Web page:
The lawsuit brought by former Hollywood actress Olivia de Havilland against the FX Network for its portrayal of her in the television show “Feud: Bette and Joan” has (most likely) reached its conclusion. Last week, a California Court of Appeal weighed in on the sufficiency of Ms. de Havilland’s claims, concluding that she does not have the right to dictate how she is portrayed in artistic media. You can read the full decision here.
Of particular interest to followers of defamation law is the ruling on Ms. de Havilland’s false light claim. In California, as in many other jurisdictions, a person bringing a false light claim must show that the Defendant’s actions exposed her to “hatred, contempt, ridicule, or obloquy,” and that the portrayal “would be highly offensive to a reasonable person.” Ms. de Havilland’s suit alleged, among other things, that she had been unfavorably portrayed to the public and sustained injuries as a result, due to the show’s depiction of her calling her estranged sister a ‘bitch,’ where the historical record only records her using the more dated term ‘dragon lady.’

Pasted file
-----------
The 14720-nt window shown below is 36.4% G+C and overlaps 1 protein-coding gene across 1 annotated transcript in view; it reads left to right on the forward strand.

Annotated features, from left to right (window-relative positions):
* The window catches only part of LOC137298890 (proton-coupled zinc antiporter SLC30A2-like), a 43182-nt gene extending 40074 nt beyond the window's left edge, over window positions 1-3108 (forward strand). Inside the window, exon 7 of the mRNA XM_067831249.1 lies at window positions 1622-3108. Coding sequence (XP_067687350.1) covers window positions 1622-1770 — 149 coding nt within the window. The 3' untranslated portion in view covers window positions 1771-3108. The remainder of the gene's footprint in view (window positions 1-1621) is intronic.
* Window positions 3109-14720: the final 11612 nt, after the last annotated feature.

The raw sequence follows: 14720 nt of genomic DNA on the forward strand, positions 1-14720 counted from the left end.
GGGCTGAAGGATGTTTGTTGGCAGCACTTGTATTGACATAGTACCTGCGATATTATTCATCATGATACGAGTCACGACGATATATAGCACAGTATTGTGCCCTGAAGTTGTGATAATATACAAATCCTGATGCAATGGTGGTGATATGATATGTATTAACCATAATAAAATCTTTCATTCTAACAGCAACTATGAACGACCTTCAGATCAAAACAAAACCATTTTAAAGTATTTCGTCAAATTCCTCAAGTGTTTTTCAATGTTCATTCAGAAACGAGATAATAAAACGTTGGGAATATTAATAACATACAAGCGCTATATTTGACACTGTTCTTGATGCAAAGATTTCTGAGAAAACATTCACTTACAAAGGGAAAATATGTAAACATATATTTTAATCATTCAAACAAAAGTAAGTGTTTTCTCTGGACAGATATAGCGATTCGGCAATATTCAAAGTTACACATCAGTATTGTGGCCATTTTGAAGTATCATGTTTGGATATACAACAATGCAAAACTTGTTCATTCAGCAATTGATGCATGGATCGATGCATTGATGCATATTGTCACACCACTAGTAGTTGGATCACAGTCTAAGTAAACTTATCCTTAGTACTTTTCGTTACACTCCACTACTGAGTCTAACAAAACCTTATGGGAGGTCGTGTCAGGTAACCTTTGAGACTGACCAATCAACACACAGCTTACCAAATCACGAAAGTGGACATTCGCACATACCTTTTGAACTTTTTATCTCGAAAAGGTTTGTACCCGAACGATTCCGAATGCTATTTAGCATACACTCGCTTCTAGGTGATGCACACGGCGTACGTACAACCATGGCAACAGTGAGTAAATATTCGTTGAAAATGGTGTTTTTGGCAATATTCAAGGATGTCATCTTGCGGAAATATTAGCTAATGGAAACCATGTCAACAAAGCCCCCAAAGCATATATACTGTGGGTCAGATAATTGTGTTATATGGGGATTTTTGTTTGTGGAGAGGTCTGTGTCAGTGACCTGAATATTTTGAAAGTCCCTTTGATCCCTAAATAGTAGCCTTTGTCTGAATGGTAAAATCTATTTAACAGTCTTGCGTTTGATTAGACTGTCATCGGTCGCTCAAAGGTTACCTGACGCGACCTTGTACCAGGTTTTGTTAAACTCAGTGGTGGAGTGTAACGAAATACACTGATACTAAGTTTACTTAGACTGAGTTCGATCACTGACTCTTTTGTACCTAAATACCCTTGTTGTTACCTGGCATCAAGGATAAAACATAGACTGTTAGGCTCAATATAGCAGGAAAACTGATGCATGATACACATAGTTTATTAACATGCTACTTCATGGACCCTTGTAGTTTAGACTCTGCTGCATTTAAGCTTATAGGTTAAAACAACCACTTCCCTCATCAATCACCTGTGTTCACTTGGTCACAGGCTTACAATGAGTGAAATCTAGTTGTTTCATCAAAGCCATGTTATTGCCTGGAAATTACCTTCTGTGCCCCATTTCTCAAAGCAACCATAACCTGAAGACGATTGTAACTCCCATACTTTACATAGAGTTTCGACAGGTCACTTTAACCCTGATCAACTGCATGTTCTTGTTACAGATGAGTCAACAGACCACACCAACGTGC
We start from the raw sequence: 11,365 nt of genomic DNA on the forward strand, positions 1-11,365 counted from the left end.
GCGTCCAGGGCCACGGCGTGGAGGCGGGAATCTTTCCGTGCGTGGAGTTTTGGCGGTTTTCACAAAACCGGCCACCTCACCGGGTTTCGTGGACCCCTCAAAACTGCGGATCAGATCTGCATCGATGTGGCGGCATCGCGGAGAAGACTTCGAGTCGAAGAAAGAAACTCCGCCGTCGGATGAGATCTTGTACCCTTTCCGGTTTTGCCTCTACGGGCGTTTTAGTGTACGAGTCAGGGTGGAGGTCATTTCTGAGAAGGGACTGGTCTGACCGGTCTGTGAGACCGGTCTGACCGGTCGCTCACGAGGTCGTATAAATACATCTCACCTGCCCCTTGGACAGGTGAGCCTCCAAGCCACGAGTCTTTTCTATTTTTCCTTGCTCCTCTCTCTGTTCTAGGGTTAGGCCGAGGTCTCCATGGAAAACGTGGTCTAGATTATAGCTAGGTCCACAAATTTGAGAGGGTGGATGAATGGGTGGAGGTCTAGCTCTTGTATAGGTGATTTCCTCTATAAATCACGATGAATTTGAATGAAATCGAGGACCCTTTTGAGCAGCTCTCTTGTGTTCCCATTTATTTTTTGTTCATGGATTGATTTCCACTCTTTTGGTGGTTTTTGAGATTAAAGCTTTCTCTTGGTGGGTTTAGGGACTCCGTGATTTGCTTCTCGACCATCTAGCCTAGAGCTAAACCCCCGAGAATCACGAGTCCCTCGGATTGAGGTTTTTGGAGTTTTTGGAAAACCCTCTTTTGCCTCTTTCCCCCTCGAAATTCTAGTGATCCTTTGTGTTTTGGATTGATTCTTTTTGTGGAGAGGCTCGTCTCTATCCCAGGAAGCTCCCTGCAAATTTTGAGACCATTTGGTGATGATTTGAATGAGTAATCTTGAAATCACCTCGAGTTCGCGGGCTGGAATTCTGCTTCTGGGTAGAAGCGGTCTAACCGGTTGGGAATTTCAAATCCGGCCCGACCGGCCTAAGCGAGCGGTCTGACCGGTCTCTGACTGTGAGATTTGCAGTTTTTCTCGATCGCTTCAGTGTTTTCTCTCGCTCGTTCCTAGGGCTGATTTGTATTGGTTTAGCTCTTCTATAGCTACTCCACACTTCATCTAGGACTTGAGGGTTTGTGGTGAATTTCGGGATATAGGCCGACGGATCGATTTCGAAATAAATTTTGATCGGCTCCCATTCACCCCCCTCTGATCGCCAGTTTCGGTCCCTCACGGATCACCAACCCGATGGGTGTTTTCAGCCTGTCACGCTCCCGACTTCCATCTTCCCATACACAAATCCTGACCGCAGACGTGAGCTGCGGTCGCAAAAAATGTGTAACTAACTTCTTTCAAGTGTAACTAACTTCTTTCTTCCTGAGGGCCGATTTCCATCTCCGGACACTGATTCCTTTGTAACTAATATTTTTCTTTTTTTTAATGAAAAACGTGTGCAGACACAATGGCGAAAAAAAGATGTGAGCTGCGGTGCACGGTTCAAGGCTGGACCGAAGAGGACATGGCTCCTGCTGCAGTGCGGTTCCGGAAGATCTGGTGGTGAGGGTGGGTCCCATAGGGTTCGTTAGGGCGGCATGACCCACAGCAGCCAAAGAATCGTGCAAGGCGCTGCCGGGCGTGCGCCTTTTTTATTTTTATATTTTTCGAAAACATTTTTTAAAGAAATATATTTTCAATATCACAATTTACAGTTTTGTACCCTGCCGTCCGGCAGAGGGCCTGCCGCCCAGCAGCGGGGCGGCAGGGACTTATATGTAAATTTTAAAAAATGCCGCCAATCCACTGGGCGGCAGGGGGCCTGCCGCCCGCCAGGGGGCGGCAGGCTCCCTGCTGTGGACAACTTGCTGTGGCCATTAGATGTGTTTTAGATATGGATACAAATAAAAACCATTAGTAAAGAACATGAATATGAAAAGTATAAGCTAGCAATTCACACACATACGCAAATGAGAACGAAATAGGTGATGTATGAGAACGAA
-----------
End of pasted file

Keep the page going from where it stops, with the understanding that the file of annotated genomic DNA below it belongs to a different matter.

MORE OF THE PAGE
As the Court noted, the brief portrayal of Ms. de Havilland in the program (which focuses far more on the relationship between Bette Davis and Joan Crawford) is of a character who was “beautiful, glamorous, self-assured, and considerably ahead of her time in her views.” In other words, regardless of the writer’s inserting an ugly word into the actress’s mouth, the overall impact of the depiction is positive, thus failing to give an impression that would offend a reasonable person. A false light action cannot stand where the recipient of the message leaves with a higher opinion of the subject. The California court also noted that modern-day viewers are unlikely to perceive the drama as faithfully re-telling actual history, rather than making dramatic embellishments for the sake of entertainment.
As in so many other reputational harm cases, it is the perceptions of the audience that hold the key to whether a communication can truly be held as a legal wrong. No matter how harsh a statement, if the relevant audience does not feel diminished regard for the subject, there can be no defamation claim. This decision will be better remembered for its important support of the notion (strongly forwarded by a number of amici along with the defendants) that no person can control the way in which her story is told. But its message to false light plaintiffs is important as well: minor exaggerations and positive exaggerations will never provide grounds for reputational injury claim.